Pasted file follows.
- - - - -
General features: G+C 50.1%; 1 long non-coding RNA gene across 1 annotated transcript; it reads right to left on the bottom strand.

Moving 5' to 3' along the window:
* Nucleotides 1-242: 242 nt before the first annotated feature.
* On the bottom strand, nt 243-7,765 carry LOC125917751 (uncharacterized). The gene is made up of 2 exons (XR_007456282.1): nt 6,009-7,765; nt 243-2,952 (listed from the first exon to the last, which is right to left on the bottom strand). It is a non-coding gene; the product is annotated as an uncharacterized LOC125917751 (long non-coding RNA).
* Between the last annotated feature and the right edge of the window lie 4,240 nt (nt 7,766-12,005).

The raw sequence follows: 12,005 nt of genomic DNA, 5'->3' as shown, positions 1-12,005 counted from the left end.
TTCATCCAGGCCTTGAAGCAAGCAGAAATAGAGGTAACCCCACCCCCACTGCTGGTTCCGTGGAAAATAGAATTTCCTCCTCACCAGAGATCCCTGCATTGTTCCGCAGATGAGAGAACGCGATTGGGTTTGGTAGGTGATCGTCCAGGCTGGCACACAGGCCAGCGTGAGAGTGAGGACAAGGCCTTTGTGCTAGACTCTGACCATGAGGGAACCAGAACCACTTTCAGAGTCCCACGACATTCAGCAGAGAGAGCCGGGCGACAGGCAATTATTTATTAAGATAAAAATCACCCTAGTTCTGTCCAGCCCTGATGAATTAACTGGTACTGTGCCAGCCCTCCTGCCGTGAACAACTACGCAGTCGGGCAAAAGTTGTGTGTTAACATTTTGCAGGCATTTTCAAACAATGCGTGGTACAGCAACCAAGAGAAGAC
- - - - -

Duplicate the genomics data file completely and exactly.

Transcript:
General features: G+C 50.1%; 1 long non-coding RNA gene across 1 annotated transcript; it reads right to left on the bottom strand.

Moving 5' to 3' along the window:
* Nucleotides 1-242: 242 nt before the first annotated feature.
* On the bottom strand, nt 243-7,765 carry LOC125917751 (uncharacterized). The gene is made up of 2 exons (XR_007456282.1): nt 6,009-7,765; nt 243-2,952 (listed from the first exon to the last, which is right to left on the bottom strand). It is a non-coding gene; the product is annotated as an uncharacterized LOC125917751 (long non-coding RNA).
* Between the last annotated feature and the right edge of the window lie 4,240 nt (nt 7,766-12,005).

The raw sequence follows: 12,005 nt of genomic DNA, 5'->3' as shown, positions 1-12,005 counted from the left end.
TTCATCCAGGCCTTGAAGCAAGCAGAAATAGAGGTAACCCCACCCCCACTGCTGGTTCCGTGGAAAATAGAATTTCCTCCTCACCAGAGATCCCTGCATTGTTCCGCAGATGAGAGAACGCGATTGGGTTTGGTAGGTGATCGTCCAGGCTGGCACACAGGCCAGCGTGAGAGTGAGGACAAGGCCTTTGTGCTAGACTCTGACCATGAGGGAACCAGAACCACTTTCAGAGTCCCACGACATTCAGCAGAGAGAGCCGGGCGACAGGCAATTATTTATTAAGATAAAAATCACCCTAGTTCTGTCCAGCCCTGATGAATTAACTGGTACTGTGCCAGCCCTCCTGCCGTGAACAACTACGCAGTCGGGCAAAAGTTGTGTGTTAACATTTTGCAGGCATTTTCAAACAATGCGTGGTACAGCAACCAAGAGAAGAC